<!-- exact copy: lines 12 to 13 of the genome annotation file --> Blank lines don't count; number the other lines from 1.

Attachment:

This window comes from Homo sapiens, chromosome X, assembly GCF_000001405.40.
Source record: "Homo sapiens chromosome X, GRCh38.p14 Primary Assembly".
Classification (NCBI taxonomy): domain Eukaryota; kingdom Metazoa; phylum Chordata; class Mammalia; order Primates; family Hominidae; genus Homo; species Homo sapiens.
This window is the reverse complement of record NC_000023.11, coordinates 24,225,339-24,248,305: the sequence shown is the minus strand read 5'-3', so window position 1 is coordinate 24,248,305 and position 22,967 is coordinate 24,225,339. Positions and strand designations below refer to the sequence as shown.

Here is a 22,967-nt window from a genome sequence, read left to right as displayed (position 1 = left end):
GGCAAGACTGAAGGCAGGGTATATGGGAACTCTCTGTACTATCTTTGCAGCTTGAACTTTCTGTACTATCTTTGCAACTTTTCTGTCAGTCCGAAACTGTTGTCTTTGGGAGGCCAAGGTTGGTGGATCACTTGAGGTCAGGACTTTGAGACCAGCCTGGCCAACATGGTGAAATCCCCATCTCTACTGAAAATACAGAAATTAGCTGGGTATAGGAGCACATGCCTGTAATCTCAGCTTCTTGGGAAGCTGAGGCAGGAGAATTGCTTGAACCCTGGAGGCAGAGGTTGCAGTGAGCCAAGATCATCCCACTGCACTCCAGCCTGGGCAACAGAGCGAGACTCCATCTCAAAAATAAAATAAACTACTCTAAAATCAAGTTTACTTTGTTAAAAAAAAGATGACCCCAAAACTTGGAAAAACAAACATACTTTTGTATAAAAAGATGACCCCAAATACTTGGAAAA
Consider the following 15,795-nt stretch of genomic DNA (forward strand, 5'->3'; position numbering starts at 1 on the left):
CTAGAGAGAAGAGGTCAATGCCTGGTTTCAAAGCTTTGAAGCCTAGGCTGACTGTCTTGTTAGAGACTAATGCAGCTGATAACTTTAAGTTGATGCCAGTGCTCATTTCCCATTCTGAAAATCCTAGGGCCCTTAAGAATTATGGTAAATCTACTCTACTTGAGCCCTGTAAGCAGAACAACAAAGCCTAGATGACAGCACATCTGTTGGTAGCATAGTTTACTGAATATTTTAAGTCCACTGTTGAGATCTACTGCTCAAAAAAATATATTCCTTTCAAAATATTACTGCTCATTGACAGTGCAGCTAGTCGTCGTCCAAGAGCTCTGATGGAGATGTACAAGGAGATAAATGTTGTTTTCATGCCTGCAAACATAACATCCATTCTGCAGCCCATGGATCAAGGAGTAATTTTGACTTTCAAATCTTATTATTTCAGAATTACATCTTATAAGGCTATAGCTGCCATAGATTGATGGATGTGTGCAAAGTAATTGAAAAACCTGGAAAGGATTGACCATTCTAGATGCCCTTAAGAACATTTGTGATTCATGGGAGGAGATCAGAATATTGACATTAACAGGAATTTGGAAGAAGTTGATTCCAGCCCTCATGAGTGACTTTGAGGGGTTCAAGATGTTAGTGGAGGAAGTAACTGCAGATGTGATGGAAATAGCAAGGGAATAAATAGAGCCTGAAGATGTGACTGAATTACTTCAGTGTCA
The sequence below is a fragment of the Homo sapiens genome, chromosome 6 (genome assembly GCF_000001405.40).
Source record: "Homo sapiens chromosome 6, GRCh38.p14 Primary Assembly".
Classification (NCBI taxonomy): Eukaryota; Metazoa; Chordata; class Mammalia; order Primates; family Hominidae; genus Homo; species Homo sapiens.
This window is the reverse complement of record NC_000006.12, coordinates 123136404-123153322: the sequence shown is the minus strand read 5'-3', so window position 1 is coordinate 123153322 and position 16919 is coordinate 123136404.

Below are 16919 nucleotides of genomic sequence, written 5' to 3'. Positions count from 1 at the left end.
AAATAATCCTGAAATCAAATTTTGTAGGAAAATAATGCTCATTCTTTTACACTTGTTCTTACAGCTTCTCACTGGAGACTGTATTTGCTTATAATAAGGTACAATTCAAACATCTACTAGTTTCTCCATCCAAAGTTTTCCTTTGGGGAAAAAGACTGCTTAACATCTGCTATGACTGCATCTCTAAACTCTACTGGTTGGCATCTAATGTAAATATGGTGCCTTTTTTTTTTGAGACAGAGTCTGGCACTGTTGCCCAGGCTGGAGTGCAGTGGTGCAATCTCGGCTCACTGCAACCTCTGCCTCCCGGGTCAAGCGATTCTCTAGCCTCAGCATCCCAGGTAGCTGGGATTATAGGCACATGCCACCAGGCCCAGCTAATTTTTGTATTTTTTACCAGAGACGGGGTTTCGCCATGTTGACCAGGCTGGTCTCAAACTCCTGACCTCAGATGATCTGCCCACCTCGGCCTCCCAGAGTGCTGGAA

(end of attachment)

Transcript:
This window is the reverse complement of record NC_000006.12, coordinates 123136404-123153322: the sequence shown is the minus strand read 5'-3', so window position 1 is coordinate 123153322 and position 16919 is coordinate 123136404.

Below are 16919 nucleotides of genomic sequence, written 5' to 3'. Positions count from 1 at the left end.